Well, the old monster finally died and Kitty surprised herself by crying at the funeral. The house was left to her and Ed insisted they stay. A whole farm, even though it hadn’t produced anything in years, was better than a one-bedroom apartment in Troutville. So they stayed.
And wouldn’t you know it, a year to the day later she found herself back on The Pummel Stone. Ed had taken to drinking on account of not being able to find work. Men were like that. The moment they felt emasculated, in came the booze. One day, decided to give her a spanking against The Stone because she burned their supper. Things progressed, or in this case, regressed, and she wondered just what the hell her father had been feeding Ed while he lay there dying. But then she realized it probably had nothing to do with him.
It was the Stone. It possessed every man who lived by it and damned every woman unlucky enough to be with the abuse-loving fucktard.
Find out what happens to poor, hapless Kitty, as well as the fate of a recent amputee being plagued by his old toys, two couples faced with a ghost that will not leave or speak and six young boys stuck between a sewer creature and the Son of Sam at Asylum Scrawls, only available on Amazon.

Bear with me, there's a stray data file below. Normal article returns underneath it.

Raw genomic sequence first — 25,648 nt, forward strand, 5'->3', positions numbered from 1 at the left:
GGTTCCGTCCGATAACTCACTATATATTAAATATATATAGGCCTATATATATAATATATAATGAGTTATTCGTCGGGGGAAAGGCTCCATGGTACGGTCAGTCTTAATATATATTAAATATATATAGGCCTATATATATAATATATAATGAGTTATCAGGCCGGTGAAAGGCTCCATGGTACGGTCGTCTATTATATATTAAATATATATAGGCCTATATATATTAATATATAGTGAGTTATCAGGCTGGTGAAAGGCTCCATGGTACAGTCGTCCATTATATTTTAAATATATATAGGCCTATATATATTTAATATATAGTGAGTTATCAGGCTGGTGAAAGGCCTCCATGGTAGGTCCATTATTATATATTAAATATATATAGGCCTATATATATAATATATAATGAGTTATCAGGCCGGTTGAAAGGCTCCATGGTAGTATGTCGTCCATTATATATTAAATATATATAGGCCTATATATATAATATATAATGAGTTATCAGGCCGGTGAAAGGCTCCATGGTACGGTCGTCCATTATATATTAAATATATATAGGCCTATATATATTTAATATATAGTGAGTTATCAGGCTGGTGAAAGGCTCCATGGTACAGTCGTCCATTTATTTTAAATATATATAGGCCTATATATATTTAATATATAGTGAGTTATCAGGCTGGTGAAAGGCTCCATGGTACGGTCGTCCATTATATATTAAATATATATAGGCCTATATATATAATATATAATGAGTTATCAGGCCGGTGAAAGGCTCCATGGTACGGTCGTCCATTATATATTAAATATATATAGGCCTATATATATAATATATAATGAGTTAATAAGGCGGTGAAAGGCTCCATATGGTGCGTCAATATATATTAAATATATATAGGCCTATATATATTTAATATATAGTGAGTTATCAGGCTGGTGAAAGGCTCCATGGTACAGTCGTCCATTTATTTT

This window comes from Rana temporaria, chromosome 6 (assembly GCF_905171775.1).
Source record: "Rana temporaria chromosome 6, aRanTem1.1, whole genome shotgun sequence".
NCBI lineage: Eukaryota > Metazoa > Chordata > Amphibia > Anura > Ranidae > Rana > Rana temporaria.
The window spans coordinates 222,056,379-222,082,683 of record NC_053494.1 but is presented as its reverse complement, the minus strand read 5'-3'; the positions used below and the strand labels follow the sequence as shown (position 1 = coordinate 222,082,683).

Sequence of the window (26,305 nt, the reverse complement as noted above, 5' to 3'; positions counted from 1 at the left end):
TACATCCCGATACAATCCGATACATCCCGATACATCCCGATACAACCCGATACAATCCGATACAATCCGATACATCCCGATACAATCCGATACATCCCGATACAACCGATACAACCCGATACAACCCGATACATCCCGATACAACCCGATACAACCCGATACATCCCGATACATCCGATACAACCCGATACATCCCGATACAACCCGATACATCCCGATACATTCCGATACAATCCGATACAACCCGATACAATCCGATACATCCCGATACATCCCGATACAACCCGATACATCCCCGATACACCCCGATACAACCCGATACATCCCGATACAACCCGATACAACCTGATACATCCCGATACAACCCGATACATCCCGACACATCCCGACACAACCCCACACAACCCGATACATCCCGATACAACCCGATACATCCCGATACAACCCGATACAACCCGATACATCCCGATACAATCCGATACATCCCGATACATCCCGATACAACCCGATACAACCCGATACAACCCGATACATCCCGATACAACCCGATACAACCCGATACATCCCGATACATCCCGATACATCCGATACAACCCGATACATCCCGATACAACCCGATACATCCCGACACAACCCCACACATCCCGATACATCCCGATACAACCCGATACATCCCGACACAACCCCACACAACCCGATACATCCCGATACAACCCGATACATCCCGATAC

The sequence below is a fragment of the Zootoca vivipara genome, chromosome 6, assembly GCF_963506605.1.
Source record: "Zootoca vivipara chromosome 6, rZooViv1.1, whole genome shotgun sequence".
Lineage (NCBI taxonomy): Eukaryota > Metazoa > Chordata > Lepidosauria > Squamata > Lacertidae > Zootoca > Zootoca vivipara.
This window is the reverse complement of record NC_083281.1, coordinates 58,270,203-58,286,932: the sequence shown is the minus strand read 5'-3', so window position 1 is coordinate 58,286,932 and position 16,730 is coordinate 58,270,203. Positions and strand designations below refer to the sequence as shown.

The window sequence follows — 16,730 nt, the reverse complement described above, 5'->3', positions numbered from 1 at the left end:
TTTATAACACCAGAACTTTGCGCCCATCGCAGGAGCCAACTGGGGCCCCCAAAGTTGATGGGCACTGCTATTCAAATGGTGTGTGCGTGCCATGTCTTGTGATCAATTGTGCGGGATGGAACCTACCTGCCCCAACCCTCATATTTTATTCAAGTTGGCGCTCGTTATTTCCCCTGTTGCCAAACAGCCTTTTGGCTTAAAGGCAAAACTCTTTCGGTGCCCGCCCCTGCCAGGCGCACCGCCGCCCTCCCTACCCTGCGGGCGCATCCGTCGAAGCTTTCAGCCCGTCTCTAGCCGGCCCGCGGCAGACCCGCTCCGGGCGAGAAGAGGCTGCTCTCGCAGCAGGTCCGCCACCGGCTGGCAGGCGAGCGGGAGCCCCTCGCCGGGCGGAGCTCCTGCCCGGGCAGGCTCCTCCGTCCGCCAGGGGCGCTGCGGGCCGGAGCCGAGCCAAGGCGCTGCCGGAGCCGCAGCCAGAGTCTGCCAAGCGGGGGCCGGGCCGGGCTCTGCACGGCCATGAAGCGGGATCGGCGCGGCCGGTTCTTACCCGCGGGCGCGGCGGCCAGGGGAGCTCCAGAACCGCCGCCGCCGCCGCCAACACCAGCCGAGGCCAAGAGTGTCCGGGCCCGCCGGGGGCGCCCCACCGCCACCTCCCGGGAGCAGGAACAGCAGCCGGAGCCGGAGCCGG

Looks awesome. I’m currently burning through The Twelve by Justin Cronin, the sequel to The Passage. Have you read those? I’m thoroughly enjoying them.
But I don’t have anything else knocking down my door after that, so this will be next on my docket.
Hope you’re having a good weekend.
I read The Passage. Heavy but amazing book. I’m glad to see the sequel is holding up. I have to get my hands on it. You can use Asylum Scrawls to cleanse the palate before your next full length novel. 🙂
Well, The Twelve is definitely different than The Passage. Not sure how to explain without spoilers, but I guess the closest analogy is like Matrix one to Matrix II, as far as the “underground” was concerned. They seemed much more ragtag in the first movie and more developed in the second (at least to me), and that’s how the setting feels with The Twelve.
Not sure if I like it as much so far as I did The Passenger, but it’s still definitely a page-turner.
And actually, the idea of some short stories was immediately appealing when I saw this post, so good timing 🙂
“The Passage,” rather. The difference between the Deftones and Justin Cronin are probably innumerable.
Damn you. Now I need to know what happens to Kitty. Off I go to Amazon.
Damn me? Too late